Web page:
Subscribe Now »

Special Holiday Deal

Give the Gift of the

Give one person a magazine subscription for $29.95, and get each additional subscription for just $19.95.

Newsletters

I would like to receive the following free email newsletters:

Newsletter Signup
  1. Bridal Party
  2. Dining Out
  3. Kliman Online
  4. Photo Ops
  5. Shop Around
  6. Where & When
  7. Well+Being
  8. Learn more
What Made Me: University of Maryland President Wallace Loh
On starting over, finding academia, and helping others shine. By Harry Jaffe
Comments () | Published April 3, 2014
Photograph by Tim Coburn.

Leaving home: My father was a Chinese diplomat, posted in Peru. After Mao’s revolution, my parents opened a grocery store in Lima. They worked seven days a week, and we lived in the back. When I was 15, my parents sent me to America with $300. “Make a life for yourself,” they said.

Making the grade: In my first year at college in Iowa, I was learning a new language, attending school, and working 25 hours a week. When I got a C-minus, I told my professor Paul Uhlinger I wanted to return to Peru. He said, “Never let where you come from determine where you will go.” He had more confidence in me than I had in myself.

The Drive:In 1963, I went to Alabama to join a voter-registration drive with two classmates, one African-American, the other white. I decided then to become a lawyer and work for social change. But after I graduated from Yale Law, firms everywhere turned me down, except in cities with substantial Asian populations. That convinced me not to go into the corporate world. Instead, I chose academia so I could make a difference for the next generation.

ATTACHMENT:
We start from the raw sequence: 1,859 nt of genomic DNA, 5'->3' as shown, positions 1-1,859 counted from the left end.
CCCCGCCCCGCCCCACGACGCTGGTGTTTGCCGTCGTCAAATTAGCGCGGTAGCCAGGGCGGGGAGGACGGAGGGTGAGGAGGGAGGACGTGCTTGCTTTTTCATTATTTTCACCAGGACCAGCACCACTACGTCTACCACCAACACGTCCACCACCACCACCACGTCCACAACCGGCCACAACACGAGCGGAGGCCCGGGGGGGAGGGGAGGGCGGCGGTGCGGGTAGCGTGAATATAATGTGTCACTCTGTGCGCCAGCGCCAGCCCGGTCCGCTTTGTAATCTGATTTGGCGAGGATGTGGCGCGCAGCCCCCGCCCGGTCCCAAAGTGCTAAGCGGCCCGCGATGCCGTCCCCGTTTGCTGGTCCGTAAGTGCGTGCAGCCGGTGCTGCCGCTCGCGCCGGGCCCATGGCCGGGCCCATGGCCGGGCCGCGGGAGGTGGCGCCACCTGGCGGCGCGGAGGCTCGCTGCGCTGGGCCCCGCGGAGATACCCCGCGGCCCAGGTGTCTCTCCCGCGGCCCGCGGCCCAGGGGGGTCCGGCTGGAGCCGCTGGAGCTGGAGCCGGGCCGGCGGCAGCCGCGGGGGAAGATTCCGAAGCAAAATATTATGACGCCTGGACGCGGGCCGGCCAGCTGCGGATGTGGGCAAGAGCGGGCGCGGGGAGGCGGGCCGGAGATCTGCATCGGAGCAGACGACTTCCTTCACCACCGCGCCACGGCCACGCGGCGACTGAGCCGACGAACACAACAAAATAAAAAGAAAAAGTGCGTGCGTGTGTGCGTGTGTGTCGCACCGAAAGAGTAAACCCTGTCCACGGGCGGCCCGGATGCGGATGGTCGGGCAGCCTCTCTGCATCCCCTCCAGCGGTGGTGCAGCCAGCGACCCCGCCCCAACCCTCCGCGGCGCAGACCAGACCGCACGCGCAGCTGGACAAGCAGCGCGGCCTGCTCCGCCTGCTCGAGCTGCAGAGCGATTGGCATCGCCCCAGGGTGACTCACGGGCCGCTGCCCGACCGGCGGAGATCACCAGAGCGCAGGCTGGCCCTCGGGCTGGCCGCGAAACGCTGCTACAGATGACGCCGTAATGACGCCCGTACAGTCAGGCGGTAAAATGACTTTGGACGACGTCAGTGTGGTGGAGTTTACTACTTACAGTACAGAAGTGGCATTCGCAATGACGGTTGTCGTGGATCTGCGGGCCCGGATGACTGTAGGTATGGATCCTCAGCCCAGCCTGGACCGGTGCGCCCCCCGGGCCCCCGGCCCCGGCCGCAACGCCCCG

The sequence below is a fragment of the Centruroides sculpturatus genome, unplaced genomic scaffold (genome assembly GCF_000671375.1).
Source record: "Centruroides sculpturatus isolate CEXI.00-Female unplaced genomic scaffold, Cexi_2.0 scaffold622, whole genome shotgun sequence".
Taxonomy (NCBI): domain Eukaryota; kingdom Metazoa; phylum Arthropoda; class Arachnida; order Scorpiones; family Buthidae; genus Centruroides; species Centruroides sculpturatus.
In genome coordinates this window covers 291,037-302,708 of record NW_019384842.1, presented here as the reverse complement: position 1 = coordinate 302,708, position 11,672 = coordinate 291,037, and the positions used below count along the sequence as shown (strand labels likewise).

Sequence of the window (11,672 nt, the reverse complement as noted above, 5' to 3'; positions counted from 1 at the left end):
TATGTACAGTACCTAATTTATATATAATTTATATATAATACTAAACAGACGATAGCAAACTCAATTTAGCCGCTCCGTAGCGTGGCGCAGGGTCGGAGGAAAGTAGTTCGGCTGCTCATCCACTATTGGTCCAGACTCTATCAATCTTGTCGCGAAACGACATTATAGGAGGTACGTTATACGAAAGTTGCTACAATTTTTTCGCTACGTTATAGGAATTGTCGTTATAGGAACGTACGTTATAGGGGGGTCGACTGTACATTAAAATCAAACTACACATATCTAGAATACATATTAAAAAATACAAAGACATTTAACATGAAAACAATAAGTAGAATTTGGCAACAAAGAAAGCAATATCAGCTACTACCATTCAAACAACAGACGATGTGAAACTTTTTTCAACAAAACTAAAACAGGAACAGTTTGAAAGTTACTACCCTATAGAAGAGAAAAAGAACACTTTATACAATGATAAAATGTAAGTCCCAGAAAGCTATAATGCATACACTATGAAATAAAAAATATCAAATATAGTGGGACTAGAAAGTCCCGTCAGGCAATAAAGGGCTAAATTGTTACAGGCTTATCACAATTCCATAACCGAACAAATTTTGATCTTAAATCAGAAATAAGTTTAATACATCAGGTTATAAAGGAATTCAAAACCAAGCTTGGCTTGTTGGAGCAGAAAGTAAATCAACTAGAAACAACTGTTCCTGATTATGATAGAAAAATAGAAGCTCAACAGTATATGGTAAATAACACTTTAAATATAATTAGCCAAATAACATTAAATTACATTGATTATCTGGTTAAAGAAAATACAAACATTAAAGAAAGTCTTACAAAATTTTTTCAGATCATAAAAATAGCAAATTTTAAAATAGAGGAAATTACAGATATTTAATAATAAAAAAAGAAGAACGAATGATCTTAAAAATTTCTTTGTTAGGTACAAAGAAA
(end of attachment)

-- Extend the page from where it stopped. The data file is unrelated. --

Mom’s advice:When I became an administrator, I asked my mother, “Why am I doing this?” I wanted to go back to doing research. She said, “There are those who sing and dance, and there are those who enable others to sing and dance. Don’t forget what your main job is.” That has been my guide.

This article appears in the April 2014 issue of Washingtonian.

Categories:

Education People & Politics
Subscribe to Washingtonian

Discuss this story

Feel free to leave a comment or ask a question. The Washingtonian reserves the right to remove or edit content once posted.
blog comments powered by Disqus

Posted at 10:00 AM/ET, 04/03/2014 RSS | Print | Permalink | Comments () | Washingtonian.com Articles